Men: Sex Addiction and Depression

My work over the last fifteen years as a psychotherapist treating sexual compulsions has brought me into contact with men – and more men. They come to my consulting room wearing the mask of shame, humiliation, and confusion. Often, after a period of therapy, they come to a common link among them: they are depressed. Empty and suffering from a disorder that, for men, can be as hidden as sexual deviance itself, depression in men is hardly spoken about. It is women who are depressed – it’s a women’s disease — with depression occurring four times more often in the fairer sex.

Yet I believe there’s a deep cultural collusion taking place: Men don’t speak the truth to themselves or others about the dark, jagged, emptiness that consumes them. Talking about the depth of these feelings is so, well, unmanly literotica. The real story about men, sexual acting out and depression is as complex as each of the wounded souls who enter my consulting room. The impact of depression and sexual deviance/addiction on each of them is enormous.

It is here that issues of gender come into play. Girls are socialized to be connected and expressive. But from a very young age, the boy is told by his culture to act upon feelings – to seek relief through action rather than through connection or introspection. Pain is externalized in men, resulting in domestic violence, failures in intimacy, alcoholism, workaholism and, certainly, sexual compulsion.

The theme of the manliness of invulnerability has permeated our culture for generations. Look at the male heroes we choose: The Man of Steel, Robocop, Iron Man, The Incredible Hulk, The Terminator: all creatures literally made not of flesh and blood and certainly not, horror of horrors, feelings. The culture sends the message that the man who is suffering from unwanted and confusing feelings should not expect help. He must resolve his problems on his own. (“suck it up”)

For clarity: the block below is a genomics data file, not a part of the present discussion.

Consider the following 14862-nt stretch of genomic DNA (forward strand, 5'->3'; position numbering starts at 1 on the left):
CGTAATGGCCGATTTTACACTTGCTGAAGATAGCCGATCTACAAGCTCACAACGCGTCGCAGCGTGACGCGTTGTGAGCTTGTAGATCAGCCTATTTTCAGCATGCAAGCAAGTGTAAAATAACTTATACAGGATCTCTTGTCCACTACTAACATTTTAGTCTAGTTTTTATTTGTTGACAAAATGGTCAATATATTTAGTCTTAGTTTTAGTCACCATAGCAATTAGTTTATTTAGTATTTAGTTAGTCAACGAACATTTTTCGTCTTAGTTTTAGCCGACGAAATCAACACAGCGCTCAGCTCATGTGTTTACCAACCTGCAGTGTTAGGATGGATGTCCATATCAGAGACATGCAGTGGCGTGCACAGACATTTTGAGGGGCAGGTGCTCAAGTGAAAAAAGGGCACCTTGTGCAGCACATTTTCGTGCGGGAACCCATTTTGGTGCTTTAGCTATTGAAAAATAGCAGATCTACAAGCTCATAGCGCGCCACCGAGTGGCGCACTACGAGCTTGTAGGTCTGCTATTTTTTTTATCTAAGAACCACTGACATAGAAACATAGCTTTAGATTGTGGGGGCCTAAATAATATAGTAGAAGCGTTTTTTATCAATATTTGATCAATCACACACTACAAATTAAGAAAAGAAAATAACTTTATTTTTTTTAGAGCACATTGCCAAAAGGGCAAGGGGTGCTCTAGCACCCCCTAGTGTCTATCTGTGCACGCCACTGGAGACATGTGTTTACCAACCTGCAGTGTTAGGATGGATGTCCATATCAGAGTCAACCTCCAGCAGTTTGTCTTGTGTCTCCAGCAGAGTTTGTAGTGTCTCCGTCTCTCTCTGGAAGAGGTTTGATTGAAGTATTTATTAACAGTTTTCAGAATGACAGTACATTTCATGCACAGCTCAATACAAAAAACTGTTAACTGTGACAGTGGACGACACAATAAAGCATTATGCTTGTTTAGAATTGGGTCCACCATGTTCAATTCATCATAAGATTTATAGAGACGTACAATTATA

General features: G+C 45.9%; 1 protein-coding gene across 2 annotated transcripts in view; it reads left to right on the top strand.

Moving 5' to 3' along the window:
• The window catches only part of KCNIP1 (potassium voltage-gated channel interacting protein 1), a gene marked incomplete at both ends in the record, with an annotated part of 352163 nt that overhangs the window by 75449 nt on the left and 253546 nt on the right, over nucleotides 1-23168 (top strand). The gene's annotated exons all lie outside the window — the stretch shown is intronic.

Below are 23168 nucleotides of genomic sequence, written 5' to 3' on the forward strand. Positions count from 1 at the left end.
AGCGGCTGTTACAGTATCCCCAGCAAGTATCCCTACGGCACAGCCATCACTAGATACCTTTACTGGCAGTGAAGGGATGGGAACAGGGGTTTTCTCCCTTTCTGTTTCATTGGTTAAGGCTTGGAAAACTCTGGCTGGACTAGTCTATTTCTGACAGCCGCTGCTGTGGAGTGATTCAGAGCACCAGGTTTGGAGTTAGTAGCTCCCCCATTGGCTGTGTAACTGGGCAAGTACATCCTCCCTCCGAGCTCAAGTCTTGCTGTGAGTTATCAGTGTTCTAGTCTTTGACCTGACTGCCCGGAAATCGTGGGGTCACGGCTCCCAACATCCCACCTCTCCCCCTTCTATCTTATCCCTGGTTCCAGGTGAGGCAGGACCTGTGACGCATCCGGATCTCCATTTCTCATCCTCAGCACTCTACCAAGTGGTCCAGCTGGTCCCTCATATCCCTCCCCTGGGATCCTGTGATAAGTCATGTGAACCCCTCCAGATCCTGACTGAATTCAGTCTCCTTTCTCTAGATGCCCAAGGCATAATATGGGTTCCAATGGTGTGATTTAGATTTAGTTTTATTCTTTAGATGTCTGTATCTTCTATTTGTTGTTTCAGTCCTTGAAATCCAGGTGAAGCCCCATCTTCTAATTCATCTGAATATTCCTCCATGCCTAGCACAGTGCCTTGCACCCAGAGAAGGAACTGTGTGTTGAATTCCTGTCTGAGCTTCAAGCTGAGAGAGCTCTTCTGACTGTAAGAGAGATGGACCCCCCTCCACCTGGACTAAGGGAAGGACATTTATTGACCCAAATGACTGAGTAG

Often he seeks to resolve his emotional problems by turning to a substance, person or activity to regulate his self esteem and to ward off depression. I believe that this is at the heart of the addictive process. When a covertly depressed man’s connection to the object of his addiction is undisturbed, he feels good about himself. But when the supply runs out – the affair is over, he can’t get to the computer to see porn, he is spurned by women he desires, the credit card maxes out – his self-worth plummets and the hidden depression begins to unfold. Such feelings of emptiness and depletion can drive him back to his addiction, contributing to the vicious cycle of addiction.

Invariably, the issue that arises in treatment is depression and the shame that accompanies it. When one reaches so deeply into a man’s inner pain, one can see the hidden fragility lying dormant there. In the terms of traditional psychotherapy, pain that is internal, lucidly experienced, and able to be spoken about is less disturbed than pain that is externalized and unconsciously “acted out.” Therapy relies on the patient’s insight into his problems with feelings as it the chief motivating agent. The difficulty with this methodology is that it is much more in keeping with the traditional emotional skills of women than those of men. Men do not have readily at hand the same level of insight into their emotional lives as women, because our society dislocates them from the emotional aspects of themselves.

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